Democrats did much better than predicted in local elections like the school board election in Manheim Township in Lancaster, where turnout on the issue of whether the community should build a new middle school or not drove up the turnout to nearly 45 percent in the city (across the state the average turnout was under 25 percent). That makes it really hard to say Democrats were motivated to make an anti-Trump statement.

What that tells you right now is that for Democrats to be successful in down-ballot races across the state is that they need to run candidates who are keyed in locally and focus on an economic message — an anti-Trump campaign will not win them back working-class voters.

They also need to gin up turnout in Eastern Pennsylvania to offset the redder West.

Most importantly, they need to offer a tangible economic benefit that outweighs Trump's successes on the economy — so forget the free stuff and the higher minimum wage and show the voters you have a way to increase wages through job growth and competition.

Democrats also have some serious image problems in this state. They are still fractured between the progressives and the more moderate voices in the party. They also keep electing people who have serious legal problems, such as Allentown Mayor Ed Pawlowski, who won a fourth term in last Tuesday’s election despite facing a 54-count federal indictment for corruption.

Republicans here should take a deep breath. No, there wasn’t a big anti-Trump backlash here, but the shenanigans in the state capitol where they hold a supermajority in the Senate and a comfortable majority in the state House is wearing on voters.

The same goes for the GOP congressional delegation; it is easy to imagine congressional seats in Bucks, Chester, and the Lehigh Valley becoming very vulnerable in six months if Congress doesn't accomplish something.

And if there are signs that is happening here, then it’s also happening in Ohio, Michigan, and Wisconsin. As goes those state delegations, so goes the country.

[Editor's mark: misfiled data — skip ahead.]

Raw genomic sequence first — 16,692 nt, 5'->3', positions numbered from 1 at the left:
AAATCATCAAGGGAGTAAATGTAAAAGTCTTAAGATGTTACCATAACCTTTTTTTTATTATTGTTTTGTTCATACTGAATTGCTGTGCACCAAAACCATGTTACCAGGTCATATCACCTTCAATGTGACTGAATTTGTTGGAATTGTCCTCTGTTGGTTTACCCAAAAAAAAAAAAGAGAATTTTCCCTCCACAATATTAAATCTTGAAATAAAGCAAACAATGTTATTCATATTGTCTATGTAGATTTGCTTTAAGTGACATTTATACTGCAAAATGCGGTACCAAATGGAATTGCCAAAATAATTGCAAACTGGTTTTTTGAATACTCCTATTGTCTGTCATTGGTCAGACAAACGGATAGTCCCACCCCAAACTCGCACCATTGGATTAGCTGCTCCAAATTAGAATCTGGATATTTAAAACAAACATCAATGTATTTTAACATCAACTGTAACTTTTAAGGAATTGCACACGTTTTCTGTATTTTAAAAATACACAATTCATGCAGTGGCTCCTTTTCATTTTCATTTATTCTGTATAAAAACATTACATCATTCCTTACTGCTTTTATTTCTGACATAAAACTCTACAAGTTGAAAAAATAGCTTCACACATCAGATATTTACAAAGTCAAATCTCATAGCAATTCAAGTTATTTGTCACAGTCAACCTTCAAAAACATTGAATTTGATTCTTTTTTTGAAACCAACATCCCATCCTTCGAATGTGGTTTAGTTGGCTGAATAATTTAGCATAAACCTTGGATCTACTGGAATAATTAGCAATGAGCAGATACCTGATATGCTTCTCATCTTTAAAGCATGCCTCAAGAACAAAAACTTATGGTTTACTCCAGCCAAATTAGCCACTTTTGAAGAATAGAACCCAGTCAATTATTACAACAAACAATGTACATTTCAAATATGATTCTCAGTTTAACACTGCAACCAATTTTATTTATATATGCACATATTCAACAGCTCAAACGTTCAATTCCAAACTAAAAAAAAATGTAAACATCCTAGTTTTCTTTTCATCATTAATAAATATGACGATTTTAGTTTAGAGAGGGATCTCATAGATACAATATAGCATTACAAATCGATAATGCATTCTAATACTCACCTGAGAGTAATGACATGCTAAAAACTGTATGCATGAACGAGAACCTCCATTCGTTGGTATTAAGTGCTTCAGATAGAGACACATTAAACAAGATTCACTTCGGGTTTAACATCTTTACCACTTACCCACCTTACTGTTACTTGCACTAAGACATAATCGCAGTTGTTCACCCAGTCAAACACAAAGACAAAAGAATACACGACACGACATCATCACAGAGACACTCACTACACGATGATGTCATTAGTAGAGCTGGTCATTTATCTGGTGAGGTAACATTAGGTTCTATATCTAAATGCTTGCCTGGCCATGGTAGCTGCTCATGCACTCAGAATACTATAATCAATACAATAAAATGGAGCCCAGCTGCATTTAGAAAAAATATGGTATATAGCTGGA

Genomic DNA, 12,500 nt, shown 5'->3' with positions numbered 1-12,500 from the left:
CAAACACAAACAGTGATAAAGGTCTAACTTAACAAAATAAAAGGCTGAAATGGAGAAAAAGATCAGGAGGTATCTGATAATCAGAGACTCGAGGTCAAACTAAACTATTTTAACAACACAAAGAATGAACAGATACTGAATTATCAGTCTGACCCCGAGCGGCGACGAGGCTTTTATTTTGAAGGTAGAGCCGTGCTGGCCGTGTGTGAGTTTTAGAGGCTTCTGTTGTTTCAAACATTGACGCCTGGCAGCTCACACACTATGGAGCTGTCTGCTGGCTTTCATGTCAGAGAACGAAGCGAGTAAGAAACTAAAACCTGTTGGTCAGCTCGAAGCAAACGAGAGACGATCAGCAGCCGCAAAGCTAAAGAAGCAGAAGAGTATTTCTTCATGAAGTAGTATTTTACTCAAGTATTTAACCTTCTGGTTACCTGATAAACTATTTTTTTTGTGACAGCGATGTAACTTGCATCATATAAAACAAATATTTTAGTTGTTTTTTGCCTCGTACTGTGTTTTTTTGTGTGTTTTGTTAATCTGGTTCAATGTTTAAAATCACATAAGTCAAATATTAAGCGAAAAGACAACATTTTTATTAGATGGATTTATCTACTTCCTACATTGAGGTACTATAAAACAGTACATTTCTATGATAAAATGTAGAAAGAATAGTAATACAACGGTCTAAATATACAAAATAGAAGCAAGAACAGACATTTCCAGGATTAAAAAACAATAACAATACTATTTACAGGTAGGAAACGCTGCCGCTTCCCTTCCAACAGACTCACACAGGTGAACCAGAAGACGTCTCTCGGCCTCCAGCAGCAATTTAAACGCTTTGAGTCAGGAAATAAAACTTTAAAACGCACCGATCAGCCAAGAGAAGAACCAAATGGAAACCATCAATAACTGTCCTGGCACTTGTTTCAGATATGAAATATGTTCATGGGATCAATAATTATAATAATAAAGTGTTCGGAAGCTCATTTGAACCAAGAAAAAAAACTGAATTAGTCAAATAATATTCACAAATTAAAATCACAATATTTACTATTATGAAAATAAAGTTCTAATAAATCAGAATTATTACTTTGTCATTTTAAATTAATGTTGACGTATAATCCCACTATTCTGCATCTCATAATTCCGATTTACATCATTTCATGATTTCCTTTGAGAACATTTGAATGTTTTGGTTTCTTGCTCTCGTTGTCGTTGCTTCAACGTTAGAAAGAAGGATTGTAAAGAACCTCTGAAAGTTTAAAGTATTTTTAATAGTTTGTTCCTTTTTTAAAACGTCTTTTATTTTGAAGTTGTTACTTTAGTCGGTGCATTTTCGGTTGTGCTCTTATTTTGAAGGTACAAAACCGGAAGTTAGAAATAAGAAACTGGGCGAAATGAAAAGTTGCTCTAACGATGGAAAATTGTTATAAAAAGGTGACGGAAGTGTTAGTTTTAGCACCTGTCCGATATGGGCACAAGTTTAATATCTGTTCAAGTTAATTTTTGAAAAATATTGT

Salena Zito is a columnist for the Washington Examiner.

This is a thoughtful article, and I thought the point of about the good local, non-culture wars campaigns can win for the Democrats! The obverse is also probably true ... stirring the culture war wins for Repubicans? Just a thought, but not unlikely. I thought of the email I got from Hillary ... requoting from before, I remind you this is from Hillary's campaign.

With the support of Onward Together, 40% of the candidates that Run for Something endorsed and supported won their races in Virginia, Pennsylvania, Georgia, and more -- compared to the 10% rate at which first-time candidates usually win. 86 women trained by Emerge America won last night, including nine of the seats flipped in Virginia. Color of Change PAC was instrumental in winning the district attorney race in Philadelphia. And Indivisible groups made more than 600,000 calls into Virginia to help pull out a win for Ralph Northam, Justin Fairfax, and Mark Herring.

This is one of Hillary's strengths. She's taking credit for the gains.

What this says to me is that it's up in the air, not so much for Trump as for the two parties, as organizational machines, as different as they are, and as different the impact is in the two ... Trump's turn will come. But if Congress doesn't get it done ... it will be a political knife-fight. I mean, health care has to come down somewhere stable, and a big improvement in the public's eyes. And the jobs have to start appearing. Which, at this point, are only starting to materialize.